Thursday, August 9, 2012
Then Ely died, and I got some insurance money as a consolation prize. (If you're wondering if insurance money comes with a big steaming helping of survivor's guilt......the answer is yes. Yes, it does.) So right away, I was able to pay off all my debts except for the mortgage, and still have some left over. (No, we didn't have enough coverage. If you're married and reading this, go check your insurance right now and make sure that you have enough to pay off your house!)
Because Ely was the main provider for our family, my son and I also qualified for survivor's benefits through Social Security, which will continue for Logan until he is 18, and for me until he is 16 or until I remarry, whichever comes first. That income is thankfully enough to pay for all my fixed expenses, groceries, and gas, which is a very good thing because my part-time waitress income sure as hell wouldn't cover it. Without that safety net, I probably would have lost my home, so I will be forever grateful for it.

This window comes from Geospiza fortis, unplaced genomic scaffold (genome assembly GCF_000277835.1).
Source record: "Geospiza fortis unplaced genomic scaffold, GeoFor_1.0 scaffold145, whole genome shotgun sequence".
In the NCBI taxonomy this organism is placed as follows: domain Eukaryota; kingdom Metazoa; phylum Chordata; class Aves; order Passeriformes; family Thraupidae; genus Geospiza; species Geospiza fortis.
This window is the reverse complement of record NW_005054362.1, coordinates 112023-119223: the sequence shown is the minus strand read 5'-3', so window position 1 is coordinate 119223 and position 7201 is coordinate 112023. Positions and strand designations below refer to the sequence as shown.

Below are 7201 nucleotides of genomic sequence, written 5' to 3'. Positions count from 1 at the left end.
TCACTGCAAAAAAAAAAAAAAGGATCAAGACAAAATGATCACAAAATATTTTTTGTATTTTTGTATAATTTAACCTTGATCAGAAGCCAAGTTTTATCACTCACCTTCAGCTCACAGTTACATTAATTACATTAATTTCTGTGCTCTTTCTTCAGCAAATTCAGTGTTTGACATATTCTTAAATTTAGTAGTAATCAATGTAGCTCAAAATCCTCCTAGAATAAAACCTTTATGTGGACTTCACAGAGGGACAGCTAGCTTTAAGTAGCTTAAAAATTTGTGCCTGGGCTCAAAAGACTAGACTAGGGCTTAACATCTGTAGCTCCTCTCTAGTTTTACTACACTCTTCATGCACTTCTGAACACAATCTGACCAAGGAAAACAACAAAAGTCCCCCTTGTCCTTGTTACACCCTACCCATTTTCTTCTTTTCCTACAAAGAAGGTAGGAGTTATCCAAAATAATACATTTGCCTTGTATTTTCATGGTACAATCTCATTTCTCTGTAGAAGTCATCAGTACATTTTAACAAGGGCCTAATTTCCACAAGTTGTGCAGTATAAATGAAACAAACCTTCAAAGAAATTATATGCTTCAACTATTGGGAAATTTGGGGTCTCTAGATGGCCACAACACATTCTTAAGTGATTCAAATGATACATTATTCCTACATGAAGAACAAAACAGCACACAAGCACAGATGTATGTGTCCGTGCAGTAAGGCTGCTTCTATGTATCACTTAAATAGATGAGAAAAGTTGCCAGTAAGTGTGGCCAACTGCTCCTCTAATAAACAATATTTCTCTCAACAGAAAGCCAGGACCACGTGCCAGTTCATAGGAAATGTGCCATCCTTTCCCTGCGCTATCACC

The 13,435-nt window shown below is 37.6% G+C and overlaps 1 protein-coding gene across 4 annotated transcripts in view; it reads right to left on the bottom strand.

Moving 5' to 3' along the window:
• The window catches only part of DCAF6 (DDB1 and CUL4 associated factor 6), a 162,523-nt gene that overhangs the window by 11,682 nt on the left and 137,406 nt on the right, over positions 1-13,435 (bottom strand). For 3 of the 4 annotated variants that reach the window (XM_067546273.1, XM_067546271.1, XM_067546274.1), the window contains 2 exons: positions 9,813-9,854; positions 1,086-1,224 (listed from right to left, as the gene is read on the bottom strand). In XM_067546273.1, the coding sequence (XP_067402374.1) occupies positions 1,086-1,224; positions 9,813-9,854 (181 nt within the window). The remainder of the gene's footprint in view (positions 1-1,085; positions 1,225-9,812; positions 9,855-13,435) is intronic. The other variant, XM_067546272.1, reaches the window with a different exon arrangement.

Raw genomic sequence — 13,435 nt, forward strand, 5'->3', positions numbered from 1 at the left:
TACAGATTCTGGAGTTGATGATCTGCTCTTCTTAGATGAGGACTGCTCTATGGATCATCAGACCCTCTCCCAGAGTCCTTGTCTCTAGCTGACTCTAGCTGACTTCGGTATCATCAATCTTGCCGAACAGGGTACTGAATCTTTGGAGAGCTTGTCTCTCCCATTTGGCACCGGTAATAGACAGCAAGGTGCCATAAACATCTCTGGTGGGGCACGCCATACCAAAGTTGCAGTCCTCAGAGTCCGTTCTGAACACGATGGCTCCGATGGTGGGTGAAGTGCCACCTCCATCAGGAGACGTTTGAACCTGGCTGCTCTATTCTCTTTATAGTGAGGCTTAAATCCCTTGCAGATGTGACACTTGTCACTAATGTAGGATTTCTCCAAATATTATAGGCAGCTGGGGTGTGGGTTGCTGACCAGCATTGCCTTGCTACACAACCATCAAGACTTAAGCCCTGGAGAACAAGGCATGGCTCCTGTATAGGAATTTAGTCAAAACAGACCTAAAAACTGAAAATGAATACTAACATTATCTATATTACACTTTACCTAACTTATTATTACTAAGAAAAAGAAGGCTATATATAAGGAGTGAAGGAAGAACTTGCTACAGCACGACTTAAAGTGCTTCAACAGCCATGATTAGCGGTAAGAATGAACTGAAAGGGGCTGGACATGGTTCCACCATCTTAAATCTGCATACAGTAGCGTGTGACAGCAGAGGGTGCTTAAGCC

But what about all the rest? Theoretically, my waitress income is for all the "extras"--in other words, everything that's not bills, groceries or gas. That's a lot of stuff. (This doesn't include expenses for big-ticket items like vacations, laptops, my dental implants, school tuition, home improvements, etc. I'm using the ever-dwindling life insurance money for those kinds of things, which obviously can't be paid for with tips!) My problem at the moment is that what I'm spending for extras is starting to exceed what I'm bringing in. This past month, for the first time in almost a year, I had to move money over from my savings to cover everything and that's no bueno. Granted, I'm hardly working this summer, but even during the school year when I was working more shifts, I was spending everything I was making. Also no bueno. If I don't start saving again, eventually I'll be right back where I started: broke and in debt.